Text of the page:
John Coughlan KC, instructed by Gurpreet Lalli of Irwin Mitchell LLP (Cambridge), achieved recent success at an application hearing in the case of Webb before Master Sullivan on behalf of the Claimant. The application concerned whether a Claimant should be required to undergo genetic testing at a Defendant’s request, in default of which proceedings would be stayed.

The Court has no power to order the Claimant to undergo intrusive testing but does have a discretionary power to stay proceedings under CPR 3.1(2)(f) on any condition it deems just. The burden of proving why this should be exercised rests with the applying party.

The leading authority in the area is Laycock,[1] a rear shunt road traffic collision case, where the Defendant sought a stay of proceedings unless the Claimant agreed to modern MRI scanning. On appeal, Kennedy L.J dismissed the application and set the following 2-stage test:

  1. Do the interests of justice require the test which the defendant proposes?
  2. If yes, has the plaintiff put forward a substantial reason, being one that is not imaginary or illusionary, for that test not being undertaken?

The issue is Webb arose following the Defendant’s paediatric neurology expert suggesting there may be a genetic cause for the Chiari 1 malformation and/or spastic paresis suffered by the Claimant, as opposed to inadequate patient care (as pleaded by the Claimant), or poor recovery from historical transverse myelitis (as pleaded by the Defendant).

The testing required wide-spectrum genetic blood testing of the Claimant and her parents, given that no specific alternative cause was identified by the Defendant’s paediatric neurology or geneticist evidence.

In applying Laycock, with reference to the similar case of Paling,[2] the Claimant submitted that the testing was not dispositive of the causative issue given that in the absence of an identified genetic cause, the Defendant could revert to their pleaded case. Furthermore, the testing would infringe upon the privacy of the Claimant and her parents and could be psychologically distressing, especially if unrelated health consequences were unearthed.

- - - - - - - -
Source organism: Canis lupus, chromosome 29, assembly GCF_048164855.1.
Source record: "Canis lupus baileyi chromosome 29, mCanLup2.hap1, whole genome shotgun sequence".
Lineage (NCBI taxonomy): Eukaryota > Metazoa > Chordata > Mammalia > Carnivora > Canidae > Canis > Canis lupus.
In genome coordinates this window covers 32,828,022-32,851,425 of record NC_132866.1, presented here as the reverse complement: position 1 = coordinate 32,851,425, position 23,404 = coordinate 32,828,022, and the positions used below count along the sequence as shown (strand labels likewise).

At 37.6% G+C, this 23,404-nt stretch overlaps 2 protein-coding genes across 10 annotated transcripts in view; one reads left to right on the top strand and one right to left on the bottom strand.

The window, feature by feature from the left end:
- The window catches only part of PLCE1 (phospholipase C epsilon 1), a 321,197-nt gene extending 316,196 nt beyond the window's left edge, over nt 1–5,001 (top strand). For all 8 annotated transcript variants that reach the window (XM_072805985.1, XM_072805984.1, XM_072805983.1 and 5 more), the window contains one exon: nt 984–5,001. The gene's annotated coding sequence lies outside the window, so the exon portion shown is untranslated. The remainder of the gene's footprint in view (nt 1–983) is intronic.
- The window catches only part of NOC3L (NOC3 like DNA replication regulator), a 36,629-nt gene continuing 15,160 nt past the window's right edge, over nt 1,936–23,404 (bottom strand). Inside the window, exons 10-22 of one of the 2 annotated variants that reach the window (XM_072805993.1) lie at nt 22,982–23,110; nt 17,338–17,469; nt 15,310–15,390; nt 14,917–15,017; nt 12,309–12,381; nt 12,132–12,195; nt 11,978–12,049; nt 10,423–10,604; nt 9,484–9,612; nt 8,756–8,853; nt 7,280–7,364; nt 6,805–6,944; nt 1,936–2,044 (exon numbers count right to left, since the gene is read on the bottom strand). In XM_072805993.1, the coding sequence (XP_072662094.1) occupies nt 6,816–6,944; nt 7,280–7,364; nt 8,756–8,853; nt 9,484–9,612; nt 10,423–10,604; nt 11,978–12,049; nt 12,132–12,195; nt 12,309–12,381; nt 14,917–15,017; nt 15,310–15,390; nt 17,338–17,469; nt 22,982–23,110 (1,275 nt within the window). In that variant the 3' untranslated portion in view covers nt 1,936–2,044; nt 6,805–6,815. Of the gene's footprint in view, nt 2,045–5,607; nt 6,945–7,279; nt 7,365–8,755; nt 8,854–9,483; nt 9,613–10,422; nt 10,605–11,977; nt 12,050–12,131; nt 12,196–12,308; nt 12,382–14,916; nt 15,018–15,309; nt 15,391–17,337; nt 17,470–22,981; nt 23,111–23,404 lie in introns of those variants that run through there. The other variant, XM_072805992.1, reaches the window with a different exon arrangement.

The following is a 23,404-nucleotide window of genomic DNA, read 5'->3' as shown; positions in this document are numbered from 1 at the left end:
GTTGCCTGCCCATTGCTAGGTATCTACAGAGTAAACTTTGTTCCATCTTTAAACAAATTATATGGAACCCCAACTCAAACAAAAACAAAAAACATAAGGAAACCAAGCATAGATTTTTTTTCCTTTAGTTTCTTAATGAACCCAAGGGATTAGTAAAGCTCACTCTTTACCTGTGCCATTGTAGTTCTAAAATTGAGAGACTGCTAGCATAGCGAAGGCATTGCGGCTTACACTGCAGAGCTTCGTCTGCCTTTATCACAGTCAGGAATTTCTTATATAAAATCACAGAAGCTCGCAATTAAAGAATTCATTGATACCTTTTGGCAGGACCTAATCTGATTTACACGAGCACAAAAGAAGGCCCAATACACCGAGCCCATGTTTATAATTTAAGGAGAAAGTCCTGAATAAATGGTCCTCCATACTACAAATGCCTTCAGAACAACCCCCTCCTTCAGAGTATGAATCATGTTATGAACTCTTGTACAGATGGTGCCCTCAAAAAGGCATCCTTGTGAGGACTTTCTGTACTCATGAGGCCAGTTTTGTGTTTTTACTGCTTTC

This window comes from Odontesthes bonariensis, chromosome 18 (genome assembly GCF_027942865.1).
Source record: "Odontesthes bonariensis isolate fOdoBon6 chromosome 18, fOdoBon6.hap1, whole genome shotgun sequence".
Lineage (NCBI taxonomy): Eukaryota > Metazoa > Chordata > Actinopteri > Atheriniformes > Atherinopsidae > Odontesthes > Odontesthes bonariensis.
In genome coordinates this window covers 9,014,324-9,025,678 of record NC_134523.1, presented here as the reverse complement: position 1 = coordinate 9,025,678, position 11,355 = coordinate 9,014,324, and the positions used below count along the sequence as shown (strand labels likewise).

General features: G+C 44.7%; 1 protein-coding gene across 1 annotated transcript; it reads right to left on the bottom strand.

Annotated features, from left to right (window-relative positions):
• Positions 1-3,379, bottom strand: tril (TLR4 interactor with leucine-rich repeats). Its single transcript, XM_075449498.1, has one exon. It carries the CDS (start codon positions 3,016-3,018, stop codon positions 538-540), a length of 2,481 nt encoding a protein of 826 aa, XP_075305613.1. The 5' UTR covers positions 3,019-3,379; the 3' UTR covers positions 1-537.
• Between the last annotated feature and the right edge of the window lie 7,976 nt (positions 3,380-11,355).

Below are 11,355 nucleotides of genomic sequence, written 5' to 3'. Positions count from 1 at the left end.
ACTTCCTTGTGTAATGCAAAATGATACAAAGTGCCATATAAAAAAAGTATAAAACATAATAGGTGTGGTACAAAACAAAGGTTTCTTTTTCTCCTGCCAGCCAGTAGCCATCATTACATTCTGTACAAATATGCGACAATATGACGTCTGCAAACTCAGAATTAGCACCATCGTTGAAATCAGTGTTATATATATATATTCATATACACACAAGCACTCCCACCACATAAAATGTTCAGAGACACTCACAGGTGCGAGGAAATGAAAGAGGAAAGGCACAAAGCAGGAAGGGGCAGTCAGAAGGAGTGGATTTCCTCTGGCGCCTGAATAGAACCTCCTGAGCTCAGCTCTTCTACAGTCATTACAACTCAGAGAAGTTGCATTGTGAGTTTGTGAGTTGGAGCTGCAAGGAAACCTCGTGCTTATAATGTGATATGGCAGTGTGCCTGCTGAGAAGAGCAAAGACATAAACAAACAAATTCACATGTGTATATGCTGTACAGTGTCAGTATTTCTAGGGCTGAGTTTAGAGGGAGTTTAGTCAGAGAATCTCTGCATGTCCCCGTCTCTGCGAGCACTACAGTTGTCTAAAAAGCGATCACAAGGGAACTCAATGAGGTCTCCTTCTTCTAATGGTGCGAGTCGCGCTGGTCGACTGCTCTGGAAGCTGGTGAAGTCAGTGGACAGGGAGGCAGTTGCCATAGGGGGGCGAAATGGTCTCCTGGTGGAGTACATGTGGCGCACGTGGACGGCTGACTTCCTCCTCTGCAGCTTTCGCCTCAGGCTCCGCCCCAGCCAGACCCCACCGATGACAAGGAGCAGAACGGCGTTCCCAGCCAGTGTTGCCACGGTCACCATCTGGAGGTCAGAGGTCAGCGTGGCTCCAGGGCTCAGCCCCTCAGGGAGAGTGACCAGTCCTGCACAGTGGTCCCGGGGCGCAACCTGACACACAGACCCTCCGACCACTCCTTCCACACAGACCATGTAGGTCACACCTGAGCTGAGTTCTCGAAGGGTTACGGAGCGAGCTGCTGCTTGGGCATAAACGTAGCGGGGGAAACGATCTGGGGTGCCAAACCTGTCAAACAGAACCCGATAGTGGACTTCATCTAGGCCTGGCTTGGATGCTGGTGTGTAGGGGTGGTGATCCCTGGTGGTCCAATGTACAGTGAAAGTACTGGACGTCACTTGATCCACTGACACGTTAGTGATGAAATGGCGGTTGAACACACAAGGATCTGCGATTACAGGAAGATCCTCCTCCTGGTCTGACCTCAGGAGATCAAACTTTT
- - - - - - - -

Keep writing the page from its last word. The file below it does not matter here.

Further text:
Master Sullivan dismissed the application. She criticised the lack of expert evidence as to the accuracy of the testing and the failure by the Defendant’s experts to elucidate why the modern genetic testing would be likely to find some unspecified cause, as compared to the historical genetic testing the Claimant had undergone. The application failed on limb one.

Expert evidence explaining the accuracy and necessity of the testing to dispose of the causative issue in any case is essential for these applications. Should limb two be reached, then practitioners should ensure that detailed lay-witness evidence is obtained explaining why testing is refused and setting out the impact it may have on a party.

For a detailed analysis of the law in this area, an article on the topic will follow.

This digest has been written by Elliott Clifton-Thompson, a new pupil in the No5 Personal Injury and Clinical Negligence team, who joins from a practising background in the area. Elliott will be commencing his practising period of pupillage on 20 November 2023 and will be open to accepting instructions from that date.

[1] Laycock v Lagoe [1997] PIQR 518

[2] Paling v Sherwood Forest Hospitals NHS Foundation Trust [2021] EWHC 3266 (QB)